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The Hanjin collapse and the consequences for marine insurers

Hanjin Shipping’s fall into rehabilitation at the beginning of September 2016 has sent tremors through the cargo insurance market because of the serious delays and disruption it has caused to the supply chain, particularly to cargoes on the Asia-US route intended for Thanksgiving and Christmas.

The Hanjin collapse and the consequences for marine insurers

Hanjin Shipping’s fall into rehabilitation at the beginning of September 2016 has sent tremors through the cargo insurance market because of the serious delays and disruption it has caused to the supply chain, particularly to cargoes on the Asia-US route intended for Thanksgiving and Christmas.

The Hanjin collapse and the consequences for marine insurers
29 December 2016 - 22:22

The Hanjin collapse and the consequences for marine insurers

Hanjin Shipping’s fall into rehabilitation at the beginning of September 2016 has sent tremors through the cargo insurance market because of the serious delays and disruption it has caused to the supply chain, particularly to cargoes on the Asia-US route intended for Thanksgiving and Christmas. Fortunately, the vast majority of Hanjin vessels have now discharged and cargoes have arrived or are en route to destination. Our experience is that claims lodged with insurers so far principally relate to forwarding charges incurred rather than claims for physical loss or damage to cargo, with cargo interests frequently being “held to ransom” by port authorities and container terminals. Interesting legal issues have arisen regarding the operation of policy insolvency and delay exclusions, and more generally regarding the cover afforded for forward- ing charges with differences in approach emerging between international markets. However, with risks broadly spread, this does not appear to be a market changing event.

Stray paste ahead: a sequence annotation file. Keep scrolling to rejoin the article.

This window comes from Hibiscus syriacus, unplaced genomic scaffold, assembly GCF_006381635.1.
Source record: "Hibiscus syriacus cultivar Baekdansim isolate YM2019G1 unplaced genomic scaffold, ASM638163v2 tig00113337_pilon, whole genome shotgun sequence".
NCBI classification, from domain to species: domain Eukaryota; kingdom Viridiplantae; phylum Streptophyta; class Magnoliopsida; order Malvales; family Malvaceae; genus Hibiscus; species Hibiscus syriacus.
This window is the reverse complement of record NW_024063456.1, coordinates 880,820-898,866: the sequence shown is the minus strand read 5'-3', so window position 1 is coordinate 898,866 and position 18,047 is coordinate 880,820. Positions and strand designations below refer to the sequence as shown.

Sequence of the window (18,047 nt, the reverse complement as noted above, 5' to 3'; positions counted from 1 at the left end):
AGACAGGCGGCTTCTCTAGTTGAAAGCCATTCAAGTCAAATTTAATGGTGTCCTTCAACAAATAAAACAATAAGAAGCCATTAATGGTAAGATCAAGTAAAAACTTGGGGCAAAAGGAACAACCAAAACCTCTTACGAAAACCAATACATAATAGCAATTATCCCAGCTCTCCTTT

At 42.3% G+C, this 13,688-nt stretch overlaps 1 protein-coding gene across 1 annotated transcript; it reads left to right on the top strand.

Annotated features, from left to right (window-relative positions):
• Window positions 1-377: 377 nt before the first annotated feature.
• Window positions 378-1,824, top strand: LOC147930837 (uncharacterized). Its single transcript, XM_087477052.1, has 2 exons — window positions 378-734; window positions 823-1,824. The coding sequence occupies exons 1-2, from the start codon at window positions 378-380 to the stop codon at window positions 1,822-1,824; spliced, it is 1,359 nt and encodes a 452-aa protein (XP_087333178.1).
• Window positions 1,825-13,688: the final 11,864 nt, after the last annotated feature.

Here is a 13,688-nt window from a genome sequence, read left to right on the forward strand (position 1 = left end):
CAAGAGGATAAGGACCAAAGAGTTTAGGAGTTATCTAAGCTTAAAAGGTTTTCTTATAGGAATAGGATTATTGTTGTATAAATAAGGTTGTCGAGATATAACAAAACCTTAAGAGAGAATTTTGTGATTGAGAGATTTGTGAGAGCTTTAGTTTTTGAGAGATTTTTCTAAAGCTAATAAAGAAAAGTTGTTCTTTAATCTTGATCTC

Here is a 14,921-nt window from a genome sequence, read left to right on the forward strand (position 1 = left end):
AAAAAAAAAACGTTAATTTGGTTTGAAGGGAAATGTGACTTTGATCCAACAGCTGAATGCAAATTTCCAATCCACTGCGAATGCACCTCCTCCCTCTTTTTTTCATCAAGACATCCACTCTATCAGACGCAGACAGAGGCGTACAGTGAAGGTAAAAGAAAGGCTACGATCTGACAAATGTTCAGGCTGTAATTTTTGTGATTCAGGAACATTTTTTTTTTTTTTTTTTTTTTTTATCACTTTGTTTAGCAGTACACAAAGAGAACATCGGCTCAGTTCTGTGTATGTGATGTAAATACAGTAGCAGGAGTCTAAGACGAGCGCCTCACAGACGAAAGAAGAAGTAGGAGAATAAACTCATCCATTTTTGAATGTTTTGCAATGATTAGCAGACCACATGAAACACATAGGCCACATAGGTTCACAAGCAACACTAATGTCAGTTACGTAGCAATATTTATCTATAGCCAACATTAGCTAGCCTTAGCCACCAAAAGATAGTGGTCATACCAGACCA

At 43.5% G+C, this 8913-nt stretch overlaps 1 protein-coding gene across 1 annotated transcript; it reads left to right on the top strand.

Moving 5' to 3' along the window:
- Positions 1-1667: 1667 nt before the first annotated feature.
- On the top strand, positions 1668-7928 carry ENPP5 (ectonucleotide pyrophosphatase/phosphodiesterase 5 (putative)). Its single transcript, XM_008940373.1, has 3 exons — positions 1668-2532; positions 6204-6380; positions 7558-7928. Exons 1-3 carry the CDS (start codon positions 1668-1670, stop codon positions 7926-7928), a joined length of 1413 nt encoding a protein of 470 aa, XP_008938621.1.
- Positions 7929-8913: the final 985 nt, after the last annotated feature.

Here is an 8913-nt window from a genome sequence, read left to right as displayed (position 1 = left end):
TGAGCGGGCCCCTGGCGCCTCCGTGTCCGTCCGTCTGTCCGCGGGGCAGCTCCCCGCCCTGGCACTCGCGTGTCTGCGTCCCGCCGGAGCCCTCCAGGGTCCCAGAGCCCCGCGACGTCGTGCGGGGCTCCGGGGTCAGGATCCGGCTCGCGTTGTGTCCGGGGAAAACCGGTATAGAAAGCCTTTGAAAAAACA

Greater impact has been seen on container lessee default insurances where policies have been triggered by Hanjin’s rehabilitation and where, because of the sheer number of Hanjin leased containers involved, significant policy losses have been experienced.
Looking ahead, a rehabilitation plan has to be submitted by Hanjin to the Korean Court in February 2017. If Hanjin survives without going into liquidation, it is only likely to do so in a slimmed down form and any distribution to creditors, whether in rehabilitation or liquidation, will probably be small.

The greater concern is whether Hanjin is merely the “tip of the iceberg”. Recent weeks have seen a flurry of bad news relating to the container trade with various of the major container lines announcing multi-million dollar trading losses with ship finance banks also heavily exposed. Readers will have noted the wave of new mergers and alliances as container lines come together to drive out cost and over capacity (e.g. the Hapag Lloyd/UASC tie up and the NYK / MOL / K Line alliance). As 2016 draws to a close, 2017 promises to be an interesting year. Please click here for the recent IUMI webinar on “Hanjin – the impact on cargo insurance”

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